Grace for Parents of Prodigals

Anthony C. Phelps

“I will … be God to you and to your offspring.” (Gen. 17:7)
“The promise is for you and for your children.” (Acts 2:39)

As a father of a prodigal adult child, I often need to remind myself of the gospel I believe and the faith I confess.

1. God’s covenant promises are the only hope we have for our covenant children.

The gospel is for us and for our children. The covenant-keeping Lord has promised to be a God to us and to our children. That’s what Scripture says. He gave his Son for all our sins. Jesus alone lived a life of perfect obedience to all the law of God on our behalf. His righteousness alone guarantees our access to eternal life. God alone saves sinners. God alone saves our covenant children.

2. Christian parents and their covenant children are under the covenant of grace, not the covenant of works. If your child walks away from Christ, it is not because we didn’t “do it right” as covenant parents, thus invoking covenant curses!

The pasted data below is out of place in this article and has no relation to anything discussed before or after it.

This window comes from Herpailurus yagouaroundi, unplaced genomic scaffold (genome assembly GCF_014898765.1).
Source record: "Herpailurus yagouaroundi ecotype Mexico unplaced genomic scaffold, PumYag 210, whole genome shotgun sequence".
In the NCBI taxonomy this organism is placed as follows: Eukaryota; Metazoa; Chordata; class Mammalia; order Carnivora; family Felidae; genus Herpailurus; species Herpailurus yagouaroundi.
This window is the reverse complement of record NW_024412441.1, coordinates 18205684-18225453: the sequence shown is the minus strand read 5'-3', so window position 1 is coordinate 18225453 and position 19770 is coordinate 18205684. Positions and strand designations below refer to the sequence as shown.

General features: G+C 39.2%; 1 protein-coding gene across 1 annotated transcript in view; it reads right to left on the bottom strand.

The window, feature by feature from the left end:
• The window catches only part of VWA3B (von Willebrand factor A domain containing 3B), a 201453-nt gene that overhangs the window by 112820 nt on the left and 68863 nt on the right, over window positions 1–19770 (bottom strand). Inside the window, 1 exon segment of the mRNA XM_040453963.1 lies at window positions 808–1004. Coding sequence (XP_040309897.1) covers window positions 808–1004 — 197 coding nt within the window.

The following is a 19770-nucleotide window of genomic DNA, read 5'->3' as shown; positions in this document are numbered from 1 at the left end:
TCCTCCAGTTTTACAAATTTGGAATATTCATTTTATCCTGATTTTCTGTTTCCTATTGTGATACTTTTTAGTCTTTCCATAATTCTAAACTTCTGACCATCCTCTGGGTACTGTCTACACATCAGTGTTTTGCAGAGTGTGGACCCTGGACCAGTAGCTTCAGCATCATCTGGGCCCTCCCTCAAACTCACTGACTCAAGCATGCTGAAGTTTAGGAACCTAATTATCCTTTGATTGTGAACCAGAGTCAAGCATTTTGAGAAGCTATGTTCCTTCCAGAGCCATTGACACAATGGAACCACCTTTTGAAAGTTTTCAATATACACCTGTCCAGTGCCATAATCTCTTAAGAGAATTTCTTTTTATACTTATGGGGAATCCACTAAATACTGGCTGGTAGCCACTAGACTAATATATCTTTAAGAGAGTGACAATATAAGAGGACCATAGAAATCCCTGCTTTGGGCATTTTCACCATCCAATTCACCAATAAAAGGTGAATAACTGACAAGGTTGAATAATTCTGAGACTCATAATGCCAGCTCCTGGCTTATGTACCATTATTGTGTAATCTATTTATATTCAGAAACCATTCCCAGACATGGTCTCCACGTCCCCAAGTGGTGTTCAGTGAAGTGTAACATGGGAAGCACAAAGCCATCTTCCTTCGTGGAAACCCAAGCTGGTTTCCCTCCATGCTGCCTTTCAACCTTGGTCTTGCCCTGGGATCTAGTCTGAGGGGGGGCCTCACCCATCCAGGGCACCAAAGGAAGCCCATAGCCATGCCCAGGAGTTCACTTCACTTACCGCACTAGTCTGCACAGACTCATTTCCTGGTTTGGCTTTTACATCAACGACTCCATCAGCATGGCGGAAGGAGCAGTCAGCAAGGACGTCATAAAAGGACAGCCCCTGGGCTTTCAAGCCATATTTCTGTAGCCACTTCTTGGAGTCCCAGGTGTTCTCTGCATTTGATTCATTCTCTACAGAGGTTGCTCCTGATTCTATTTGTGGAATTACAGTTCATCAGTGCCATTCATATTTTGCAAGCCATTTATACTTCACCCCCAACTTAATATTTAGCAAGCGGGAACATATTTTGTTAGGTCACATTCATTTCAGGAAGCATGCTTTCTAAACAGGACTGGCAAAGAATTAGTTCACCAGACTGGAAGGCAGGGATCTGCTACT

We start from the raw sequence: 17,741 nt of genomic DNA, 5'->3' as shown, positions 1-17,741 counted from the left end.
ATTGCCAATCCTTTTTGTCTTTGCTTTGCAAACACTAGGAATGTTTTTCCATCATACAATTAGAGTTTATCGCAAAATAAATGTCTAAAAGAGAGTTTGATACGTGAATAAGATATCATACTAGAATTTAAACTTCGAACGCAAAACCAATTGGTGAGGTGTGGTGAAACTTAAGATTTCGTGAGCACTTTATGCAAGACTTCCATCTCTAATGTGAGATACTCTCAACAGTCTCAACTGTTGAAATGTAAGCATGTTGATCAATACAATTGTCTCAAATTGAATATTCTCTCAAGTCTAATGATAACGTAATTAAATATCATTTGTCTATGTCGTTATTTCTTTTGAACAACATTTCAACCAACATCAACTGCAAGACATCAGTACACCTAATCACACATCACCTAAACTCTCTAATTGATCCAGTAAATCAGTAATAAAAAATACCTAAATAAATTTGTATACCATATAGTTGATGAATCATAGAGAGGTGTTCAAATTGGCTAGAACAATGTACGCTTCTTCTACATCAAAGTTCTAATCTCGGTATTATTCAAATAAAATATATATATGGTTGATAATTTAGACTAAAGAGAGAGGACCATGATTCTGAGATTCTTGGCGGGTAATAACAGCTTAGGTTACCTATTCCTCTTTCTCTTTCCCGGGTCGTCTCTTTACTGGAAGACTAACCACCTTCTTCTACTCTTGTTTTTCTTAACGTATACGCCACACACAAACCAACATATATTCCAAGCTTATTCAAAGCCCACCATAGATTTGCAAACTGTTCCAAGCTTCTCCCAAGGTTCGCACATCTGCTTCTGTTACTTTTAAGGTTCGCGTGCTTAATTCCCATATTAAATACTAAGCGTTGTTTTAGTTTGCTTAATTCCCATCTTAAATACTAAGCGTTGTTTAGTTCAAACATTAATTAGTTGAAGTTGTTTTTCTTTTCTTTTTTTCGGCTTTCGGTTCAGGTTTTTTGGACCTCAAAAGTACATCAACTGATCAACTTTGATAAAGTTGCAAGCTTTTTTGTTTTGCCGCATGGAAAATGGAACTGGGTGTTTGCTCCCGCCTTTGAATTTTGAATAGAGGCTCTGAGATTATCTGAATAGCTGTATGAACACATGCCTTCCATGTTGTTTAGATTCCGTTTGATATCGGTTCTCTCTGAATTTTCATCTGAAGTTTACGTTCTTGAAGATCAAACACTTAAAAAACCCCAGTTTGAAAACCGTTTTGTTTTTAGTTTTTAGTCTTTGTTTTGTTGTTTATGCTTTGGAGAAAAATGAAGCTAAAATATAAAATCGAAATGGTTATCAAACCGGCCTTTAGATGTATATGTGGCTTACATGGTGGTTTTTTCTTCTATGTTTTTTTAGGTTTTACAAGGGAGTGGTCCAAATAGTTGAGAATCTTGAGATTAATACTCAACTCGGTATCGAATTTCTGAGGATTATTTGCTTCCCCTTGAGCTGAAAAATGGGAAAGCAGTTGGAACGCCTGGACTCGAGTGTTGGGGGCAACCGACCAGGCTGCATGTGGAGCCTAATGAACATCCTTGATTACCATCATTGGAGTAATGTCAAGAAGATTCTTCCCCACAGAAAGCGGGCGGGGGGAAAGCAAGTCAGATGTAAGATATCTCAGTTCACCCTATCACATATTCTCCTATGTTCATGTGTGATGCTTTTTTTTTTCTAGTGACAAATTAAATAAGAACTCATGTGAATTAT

This is easy to say but hard to believe, especially when your heart is breaking over your prodigal child. Our flesh is wired for the covenant of works—even though it’s a broken covenant in Adam. Even though the Last Adam has fulfilled it for us, and we are now under the covenant of grace. The covenant of works says, “Do and you will be blessed by God; fail to do and you are under his curse.” And so, our “old Adam” rears his head and either wants credit if our children are walking with the Lord, or despairs of God’s grace if they are not.